children tend to <bully> (another word for bullying?)

Ssarah

Member
Persian
Hello everybody,

I'm looking for another word for "school bullying" which sounds less severe.

There is this class of 10 year old girls that sometimes kick each other or want others to listen to them. Bullying sounds too severe to me! What other words do you suggest?

<<ADDED: In a sentence like this: "children tend to bully and tease each other less than before.">>
 
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  • suzi br

    Senior Member
    English / England
    Odd! I would say that kicking is severe. I would not use a milder word than bullying for that. Maybe hassle or harrass might work if you think kicking is not bullying!
     

    Ssarah

    Member
    Persian
    Odd! I would say that kicking is severe. I would not use a milder word than bullying for that. Maybe hassle or harrass might work if you think kicking is not bullying!
    I'm writing an academic paper about these students so I want to be accurate in my description. They don't kick each other in a way that harms, it might just hurt a bit!!

    Can I say "moderate bullying" or something like that?
     

    Copyright

    Senior Member
    American English
    In the Wikipedia article, which has "multiple issues," on School bullying, there is this:

    In a survey by the Eunice Kennedy Shriver National Institute of Child Health and Human Development (NICHD), students in a school were asked to complete a questionnaire.

    "A total of 10.6 percent of the children replied that they had 'sometimes' bullied other children, a response category defined as 'moderate' bullying. An additional 8.8 percent said they had bullied others once a week or more, defined as 'frequent' bullying. Similarly, 8.5 percent said they had been targets of moderate bullying, and 8.4 percent said they were bullied frequently.


    Their "moderate bullying" seems to be related to frequency rather than severity. I don't know any more on the subject that what I read there.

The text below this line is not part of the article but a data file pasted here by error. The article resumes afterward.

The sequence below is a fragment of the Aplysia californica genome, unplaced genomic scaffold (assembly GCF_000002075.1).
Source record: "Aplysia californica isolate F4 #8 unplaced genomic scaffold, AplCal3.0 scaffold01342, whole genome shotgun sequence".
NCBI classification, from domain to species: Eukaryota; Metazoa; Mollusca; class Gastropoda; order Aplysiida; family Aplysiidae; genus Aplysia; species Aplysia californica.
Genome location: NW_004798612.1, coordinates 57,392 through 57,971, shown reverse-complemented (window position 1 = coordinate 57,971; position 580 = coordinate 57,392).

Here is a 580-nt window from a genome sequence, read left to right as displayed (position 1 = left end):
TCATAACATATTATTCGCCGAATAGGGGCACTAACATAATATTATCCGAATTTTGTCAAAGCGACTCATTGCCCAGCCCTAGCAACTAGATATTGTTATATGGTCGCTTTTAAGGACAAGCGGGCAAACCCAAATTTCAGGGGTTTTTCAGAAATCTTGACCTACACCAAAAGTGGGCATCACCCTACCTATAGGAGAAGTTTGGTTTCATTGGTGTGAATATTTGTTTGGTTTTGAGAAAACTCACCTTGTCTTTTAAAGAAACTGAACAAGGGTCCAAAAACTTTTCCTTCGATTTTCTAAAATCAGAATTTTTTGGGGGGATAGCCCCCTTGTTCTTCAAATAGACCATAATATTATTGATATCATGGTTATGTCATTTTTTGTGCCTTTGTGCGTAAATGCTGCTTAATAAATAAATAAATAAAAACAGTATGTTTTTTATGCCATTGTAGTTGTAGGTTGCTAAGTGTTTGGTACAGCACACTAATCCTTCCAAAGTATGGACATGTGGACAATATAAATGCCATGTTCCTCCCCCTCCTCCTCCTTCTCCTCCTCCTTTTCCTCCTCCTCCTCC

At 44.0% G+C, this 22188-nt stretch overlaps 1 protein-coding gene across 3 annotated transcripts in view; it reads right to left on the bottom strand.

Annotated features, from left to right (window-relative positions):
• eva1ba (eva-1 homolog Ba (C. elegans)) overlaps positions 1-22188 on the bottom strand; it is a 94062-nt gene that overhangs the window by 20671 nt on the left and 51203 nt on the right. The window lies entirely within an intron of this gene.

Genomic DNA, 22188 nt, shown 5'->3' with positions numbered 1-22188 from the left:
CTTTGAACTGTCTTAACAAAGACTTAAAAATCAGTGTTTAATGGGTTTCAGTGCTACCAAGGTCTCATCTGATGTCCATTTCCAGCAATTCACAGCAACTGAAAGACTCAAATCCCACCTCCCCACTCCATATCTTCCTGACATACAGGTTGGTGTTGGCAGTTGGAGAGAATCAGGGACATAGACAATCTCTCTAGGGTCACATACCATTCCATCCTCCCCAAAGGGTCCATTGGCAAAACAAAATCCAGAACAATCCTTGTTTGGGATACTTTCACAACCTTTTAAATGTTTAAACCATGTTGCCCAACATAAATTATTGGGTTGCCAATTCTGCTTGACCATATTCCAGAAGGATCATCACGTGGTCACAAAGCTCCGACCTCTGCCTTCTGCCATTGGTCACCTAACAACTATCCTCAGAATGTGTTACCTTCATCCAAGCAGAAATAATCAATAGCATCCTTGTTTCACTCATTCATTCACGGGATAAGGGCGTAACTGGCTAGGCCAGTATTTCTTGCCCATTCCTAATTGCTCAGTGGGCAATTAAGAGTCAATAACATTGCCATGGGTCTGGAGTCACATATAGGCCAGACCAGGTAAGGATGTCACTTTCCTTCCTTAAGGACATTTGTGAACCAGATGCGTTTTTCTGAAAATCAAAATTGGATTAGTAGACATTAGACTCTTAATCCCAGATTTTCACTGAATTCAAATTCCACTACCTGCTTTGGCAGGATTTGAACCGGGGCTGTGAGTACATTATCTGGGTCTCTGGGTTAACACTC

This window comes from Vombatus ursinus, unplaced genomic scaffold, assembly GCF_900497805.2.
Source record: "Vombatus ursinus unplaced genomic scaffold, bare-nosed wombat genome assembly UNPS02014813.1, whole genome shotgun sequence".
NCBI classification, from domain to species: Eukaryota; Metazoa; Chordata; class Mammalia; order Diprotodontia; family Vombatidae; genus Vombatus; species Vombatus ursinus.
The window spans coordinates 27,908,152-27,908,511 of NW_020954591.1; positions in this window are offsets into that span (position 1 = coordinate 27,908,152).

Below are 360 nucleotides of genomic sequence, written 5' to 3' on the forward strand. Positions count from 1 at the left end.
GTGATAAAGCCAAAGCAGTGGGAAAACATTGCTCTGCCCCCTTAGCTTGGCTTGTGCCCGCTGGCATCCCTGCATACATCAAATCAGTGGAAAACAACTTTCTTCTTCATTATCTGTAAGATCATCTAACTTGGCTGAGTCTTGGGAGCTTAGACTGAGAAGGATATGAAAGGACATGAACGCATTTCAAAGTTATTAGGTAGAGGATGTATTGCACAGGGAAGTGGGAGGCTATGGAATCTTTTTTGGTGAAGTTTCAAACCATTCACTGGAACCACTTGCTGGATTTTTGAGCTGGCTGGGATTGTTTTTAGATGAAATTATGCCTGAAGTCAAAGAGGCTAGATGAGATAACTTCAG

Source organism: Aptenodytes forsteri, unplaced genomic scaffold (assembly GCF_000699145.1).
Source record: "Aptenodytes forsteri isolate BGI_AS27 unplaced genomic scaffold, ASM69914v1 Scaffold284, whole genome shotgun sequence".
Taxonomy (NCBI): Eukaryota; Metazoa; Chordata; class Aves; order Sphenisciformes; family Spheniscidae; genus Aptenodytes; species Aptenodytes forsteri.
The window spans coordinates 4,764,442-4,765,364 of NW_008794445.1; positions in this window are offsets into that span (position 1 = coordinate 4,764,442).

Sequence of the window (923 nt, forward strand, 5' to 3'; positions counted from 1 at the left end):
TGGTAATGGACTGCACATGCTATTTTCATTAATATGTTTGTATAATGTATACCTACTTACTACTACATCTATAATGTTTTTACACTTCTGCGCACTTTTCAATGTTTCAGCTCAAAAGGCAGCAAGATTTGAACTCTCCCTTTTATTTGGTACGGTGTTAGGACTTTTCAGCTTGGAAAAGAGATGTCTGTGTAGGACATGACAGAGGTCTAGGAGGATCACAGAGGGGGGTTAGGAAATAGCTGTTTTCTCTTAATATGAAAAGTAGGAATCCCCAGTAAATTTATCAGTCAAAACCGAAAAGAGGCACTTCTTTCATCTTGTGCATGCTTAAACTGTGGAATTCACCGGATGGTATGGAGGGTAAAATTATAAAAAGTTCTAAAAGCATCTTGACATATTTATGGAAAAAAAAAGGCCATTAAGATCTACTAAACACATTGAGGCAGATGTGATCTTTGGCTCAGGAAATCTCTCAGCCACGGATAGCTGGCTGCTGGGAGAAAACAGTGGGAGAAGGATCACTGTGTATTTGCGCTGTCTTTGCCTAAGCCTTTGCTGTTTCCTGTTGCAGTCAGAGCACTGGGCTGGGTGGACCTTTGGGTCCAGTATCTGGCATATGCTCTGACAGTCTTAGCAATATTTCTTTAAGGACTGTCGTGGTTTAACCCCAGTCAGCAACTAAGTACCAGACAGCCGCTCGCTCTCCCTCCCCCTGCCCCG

Ssarah

    Member
    Persian
    Their "moderate bullying" seems to be related to frequency rather than severity. I don't know any more on the subject that what I read there.
    wow! thanks Copyright!

    I searched "pester" and "harass", it seems that pester is more related to children's behavior towards teachers or parents (adults), and most of the times harass is related to sexual issues. to pick on sb, on the other hand, means "to criticize, punish, or be unkind to the same person often and unfairly."

    So is it correct to use this in the sentence: "children tend to pick on and tease each other less than before."
     
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    Ssarah

    Member
    Persian
    That seems all right. Whether it's "academic" enough, I don't know. I'll let you decide. :)

    My first language is not English. I have no idea how it might sound in an academic paper! But it definitely is less severe than "bully", so I have no other choice :cool: Let the professors smile a bit while reading my paper :D

    Thanks Copyright, you were so helpful :thumbsup:
     

    suzi br

    Senior Member
    English / England
    "Pick on" is mostly used by children to describe how adults single them out, particularly teachers. You hear it less in terms of peer-group interactions and I never heard it used for something that involved physical contact.


    You would have no problem if you used bullying, of course. Your reason for not doing so looks weaker everytime you find fault with the alternatives!
     
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